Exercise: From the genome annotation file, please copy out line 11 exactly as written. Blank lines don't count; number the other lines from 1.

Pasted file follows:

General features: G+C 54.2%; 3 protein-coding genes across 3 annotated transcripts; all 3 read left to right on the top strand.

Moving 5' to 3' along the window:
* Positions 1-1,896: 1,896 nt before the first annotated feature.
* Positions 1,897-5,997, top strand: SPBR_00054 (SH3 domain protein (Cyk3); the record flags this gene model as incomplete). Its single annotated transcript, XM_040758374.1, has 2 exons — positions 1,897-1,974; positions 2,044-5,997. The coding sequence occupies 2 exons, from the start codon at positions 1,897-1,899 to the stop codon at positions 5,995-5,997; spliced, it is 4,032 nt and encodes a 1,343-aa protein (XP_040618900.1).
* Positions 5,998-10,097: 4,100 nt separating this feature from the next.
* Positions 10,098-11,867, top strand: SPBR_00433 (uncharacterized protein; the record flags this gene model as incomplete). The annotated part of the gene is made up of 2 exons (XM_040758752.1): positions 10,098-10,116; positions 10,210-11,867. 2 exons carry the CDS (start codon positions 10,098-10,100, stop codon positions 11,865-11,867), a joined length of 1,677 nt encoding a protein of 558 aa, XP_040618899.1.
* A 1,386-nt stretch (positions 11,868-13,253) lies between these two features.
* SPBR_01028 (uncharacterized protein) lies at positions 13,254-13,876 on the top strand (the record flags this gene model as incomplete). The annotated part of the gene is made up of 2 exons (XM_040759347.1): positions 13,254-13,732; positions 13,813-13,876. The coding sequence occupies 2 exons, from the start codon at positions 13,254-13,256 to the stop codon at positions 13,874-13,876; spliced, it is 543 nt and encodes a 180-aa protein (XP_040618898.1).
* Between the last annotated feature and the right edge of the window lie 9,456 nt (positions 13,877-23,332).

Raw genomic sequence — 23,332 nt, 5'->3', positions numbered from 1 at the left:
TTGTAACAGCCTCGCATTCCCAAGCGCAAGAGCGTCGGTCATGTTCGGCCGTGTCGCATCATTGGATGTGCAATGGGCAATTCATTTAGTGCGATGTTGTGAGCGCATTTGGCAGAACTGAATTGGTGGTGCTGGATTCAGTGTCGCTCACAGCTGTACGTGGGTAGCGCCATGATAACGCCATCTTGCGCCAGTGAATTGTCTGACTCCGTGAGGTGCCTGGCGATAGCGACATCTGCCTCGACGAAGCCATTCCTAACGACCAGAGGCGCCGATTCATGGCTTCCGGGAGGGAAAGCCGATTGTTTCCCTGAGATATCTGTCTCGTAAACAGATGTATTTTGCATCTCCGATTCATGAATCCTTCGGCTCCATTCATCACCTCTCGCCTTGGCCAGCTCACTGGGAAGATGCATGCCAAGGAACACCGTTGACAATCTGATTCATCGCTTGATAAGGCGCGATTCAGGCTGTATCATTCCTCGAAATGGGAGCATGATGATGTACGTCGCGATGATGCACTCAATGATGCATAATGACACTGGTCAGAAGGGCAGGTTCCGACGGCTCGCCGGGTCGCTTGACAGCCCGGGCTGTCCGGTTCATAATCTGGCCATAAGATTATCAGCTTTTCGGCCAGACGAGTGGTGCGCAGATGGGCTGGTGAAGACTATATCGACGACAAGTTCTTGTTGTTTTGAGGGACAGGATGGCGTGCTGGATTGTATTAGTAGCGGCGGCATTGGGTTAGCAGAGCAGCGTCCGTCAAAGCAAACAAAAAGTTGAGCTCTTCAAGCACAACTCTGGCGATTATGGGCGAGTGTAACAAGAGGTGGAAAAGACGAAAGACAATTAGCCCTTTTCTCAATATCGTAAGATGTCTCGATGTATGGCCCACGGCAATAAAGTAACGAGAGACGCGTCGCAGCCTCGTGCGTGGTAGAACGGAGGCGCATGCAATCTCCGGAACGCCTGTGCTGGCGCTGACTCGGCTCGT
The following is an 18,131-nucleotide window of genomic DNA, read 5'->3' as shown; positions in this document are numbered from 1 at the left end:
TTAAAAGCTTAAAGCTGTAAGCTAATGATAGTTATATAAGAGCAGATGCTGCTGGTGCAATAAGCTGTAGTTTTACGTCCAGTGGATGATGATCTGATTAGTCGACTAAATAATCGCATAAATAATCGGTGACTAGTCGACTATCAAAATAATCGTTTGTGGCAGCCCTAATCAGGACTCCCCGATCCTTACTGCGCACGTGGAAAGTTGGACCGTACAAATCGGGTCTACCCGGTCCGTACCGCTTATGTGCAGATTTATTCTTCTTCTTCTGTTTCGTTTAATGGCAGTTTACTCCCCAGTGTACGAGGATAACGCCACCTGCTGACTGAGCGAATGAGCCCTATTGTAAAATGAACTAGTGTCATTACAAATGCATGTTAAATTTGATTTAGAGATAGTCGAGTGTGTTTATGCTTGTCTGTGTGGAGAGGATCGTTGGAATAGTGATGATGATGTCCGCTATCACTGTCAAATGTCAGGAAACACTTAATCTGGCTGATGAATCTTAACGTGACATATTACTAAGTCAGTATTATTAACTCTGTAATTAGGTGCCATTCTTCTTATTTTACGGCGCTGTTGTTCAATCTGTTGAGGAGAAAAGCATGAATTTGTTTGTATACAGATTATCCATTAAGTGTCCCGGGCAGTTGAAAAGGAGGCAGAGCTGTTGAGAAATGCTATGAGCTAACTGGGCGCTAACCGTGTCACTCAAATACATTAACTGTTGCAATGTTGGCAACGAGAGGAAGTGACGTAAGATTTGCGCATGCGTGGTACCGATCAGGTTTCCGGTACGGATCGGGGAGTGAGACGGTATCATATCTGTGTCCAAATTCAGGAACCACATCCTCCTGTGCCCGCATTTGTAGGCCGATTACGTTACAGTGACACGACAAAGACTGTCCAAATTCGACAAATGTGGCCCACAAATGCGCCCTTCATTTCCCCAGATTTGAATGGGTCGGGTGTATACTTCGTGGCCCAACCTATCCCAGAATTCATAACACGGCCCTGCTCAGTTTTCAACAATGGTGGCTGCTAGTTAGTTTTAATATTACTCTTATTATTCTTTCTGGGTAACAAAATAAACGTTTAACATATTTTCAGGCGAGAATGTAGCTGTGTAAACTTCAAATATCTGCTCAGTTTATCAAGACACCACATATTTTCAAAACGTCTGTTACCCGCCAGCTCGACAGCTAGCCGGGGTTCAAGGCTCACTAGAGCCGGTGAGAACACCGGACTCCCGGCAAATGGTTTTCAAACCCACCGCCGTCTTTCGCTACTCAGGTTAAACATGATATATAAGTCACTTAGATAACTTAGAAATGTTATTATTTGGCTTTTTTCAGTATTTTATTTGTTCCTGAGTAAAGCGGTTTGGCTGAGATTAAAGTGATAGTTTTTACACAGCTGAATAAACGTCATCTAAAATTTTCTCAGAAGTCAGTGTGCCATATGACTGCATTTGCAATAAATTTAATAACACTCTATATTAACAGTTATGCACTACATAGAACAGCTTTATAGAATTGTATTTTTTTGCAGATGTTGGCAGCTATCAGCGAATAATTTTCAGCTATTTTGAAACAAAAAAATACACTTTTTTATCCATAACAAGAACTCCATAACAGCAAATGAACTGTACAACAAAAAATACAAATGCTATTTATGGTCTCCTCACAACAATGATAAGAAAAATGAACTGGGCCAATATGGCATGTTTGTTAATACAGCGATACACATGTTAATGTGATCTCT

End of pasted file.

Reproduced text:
TTGTAACAGCCTCGCATTCCCAAGCGCAAGAGCGTCGGTCATGTTCGGCCGTGTCGCATCATTGGATGTGCAATGGGCAATTCATTTAGTGCGATGTTGTGAGCGCATTTGGCAGAACTGAATTGGTGGTGCTGGATTCAGTGTCGCTCACAGCTGTACGTGGGTAGCGCCATGATAACGCCATCTTGCGCCAGTGAATTGTCTGACTCCGTGAGGTGCCTGGCGATAGCGACATCTGCCTCGACGAAGCCATTCCTAACGACCAGAGGCGCCGATTCATGGCTTCCGGGAGGGAAAGCCGATTGTTTCCCTGAGATATCTGTCTCGTAAACAGATGTATTTTGCATCTCCGATTCATGAATCCTTCGGCTCCATTCATCACCTCTCGCCTTGGCCAGCTCACTGGGAAGATGCATGCCAAGGAACACCGTTGACAATCTGATTCATCGCTTGATAAGGCGCGATTCAGGCTGTATCATTCCTCGAAATGGGAGCATGATGATGTACGTCGCGATGATGCACTCAATGATGCATAATGACACTGGTCAGAAGGGCAGGTTCCGACGGCTCGCCGGGTCGCTTGACAGCCCGGGCTGTCCGGTTCATAATCTGGCCATAAGATTATCAGCTTTTCGGCCAGACGAGTGGTGCGCAGATGGGCTGGTGAAGACTATATCGACGACAAGTTCTTGTTGTTTTGAGGGACAGGATGGCGTGCTGGATTGTATTAGTAGCGGCGGCATTGGGTTAGCAGAGCAGCGTCCGTCAAAGCAAACAAAAAGTTGAGCTCTTCAAGCACAACTCTGGCGATTATGGGCGAGTGTAACAAGAGGTGGAAAAGACGAAAGACAATTAGCCCTTTTCTCAATATCGTAAGATGTCTCGATGTATGGCCCACGGCAATAAAGTAACGAGAGACGCGTCGCAGCCTCGTGCGTGGTAGAACGGAGGCGCATGCAATCTCCGGAACGCCTGTGCTGGCGCTGACTCGGCTCGT